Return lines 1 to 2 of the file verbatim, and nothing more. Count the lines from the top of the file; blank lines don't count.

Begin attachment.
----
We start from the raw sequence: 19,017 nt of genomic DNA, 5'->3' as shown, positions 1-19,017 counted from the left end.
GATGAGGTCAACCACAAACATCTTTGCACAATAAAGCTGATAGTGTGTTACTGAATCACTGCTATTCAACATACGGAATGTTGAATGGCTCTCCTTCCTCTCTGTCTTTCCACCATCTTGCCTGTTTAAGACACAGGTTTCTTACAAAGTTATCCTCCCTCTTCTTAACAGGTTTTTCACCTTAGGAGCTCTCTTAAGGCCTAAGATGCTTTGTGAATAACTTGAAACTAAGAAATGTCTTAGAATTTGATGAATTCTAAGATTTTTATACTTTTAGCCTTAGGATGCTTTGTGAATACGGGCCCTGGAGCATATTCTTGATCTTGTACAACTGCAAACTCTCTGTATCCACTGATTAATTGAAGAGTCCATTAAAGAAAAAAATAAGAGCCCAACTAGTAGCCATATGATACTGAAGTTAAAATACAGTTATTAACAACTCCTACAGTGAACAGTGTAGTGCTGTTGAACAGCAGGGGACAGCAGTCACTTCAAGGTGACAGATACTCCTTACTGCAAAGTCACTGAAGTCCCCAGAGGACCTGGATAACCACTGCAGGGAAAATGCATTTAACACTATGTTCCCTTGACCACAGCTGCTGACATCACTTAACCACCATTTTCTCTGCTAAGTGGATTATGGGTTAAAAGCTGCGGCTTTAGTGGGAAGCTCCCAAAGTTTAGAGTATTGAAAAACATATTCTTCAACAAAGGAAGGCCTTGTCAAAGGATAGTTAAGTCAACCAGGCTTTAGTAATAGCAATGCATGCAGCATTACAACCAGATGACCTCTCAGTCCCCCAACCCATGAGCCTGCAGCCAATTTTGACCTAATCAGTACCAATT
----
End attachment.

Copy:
We start from the raw sequence: 19,017 nt of genomic DNA, 5'->3' as shown, positions 1-19,017 counted from the left end.
GATGAGGTCAACCACAAACATCTTTGCACAATAAAGCTGATAGTGTGTTACTGAATCACTGCTATTCAACATACGGAATGTTGAATGGCTCTCCTTCCTCTCTGTCTTTCCACCATCTTGCCTGTTTAAGACACAGGTTTCTTACAAAGTTATCCTCCCTCTTCTTAACAGGTTTTTCACCTTAGGAGCTCTCTTAAGGCCTAAGATGCTTTGTGAATAACTTGAAACTAAGAAATGTCTTAGAATTTGATGAATTCTAAGATTTTTATACTTTTAGCCTTAGGATGCTTTGTGAATACGGGCCCTGGAGCATATTCTTGATCTTGTACAACTGCAAACTCTCTGTATCCACTGATTAATTGAAGAGTCCATTAAAGAAAAAAATAAGAGCCCAACTAGTAGCCATATGATACTGAAGTTAAAATACAGTTATTAACAACTCCTACAGTGAACAGTGTAGTGCTGTTGAACAGCAGGGGACAGCAGTCACTTCAAGGTGACAGATACTCCTTACTGCAAAGTCACTGAAGTCCCCAGAGGACCTGGATAACCACTGCAGGGAAAATGCATTTAACACTATGTTCCCTTGACCACAGCTGCTGACATCACTTAACCACCATTTTCTCTGCTAAGTGGATTATGGGTTAAAAGCTGCGGCTTTAGTGGGAAGCTCCCAAAGTTTAGAGTATTGAAAAACATATTCTTCAACAAAGGAAGGCCTTGTCAAAGGATAGTTAAGTCAACCAGGCTTTAGTAATAGCAATGCATGCAGCATTACAACCAGATGACCTCTCAGTCCCCCAACCCATGAGCCTGCAGCCAATTTTGACCTAATCAGTACCAATT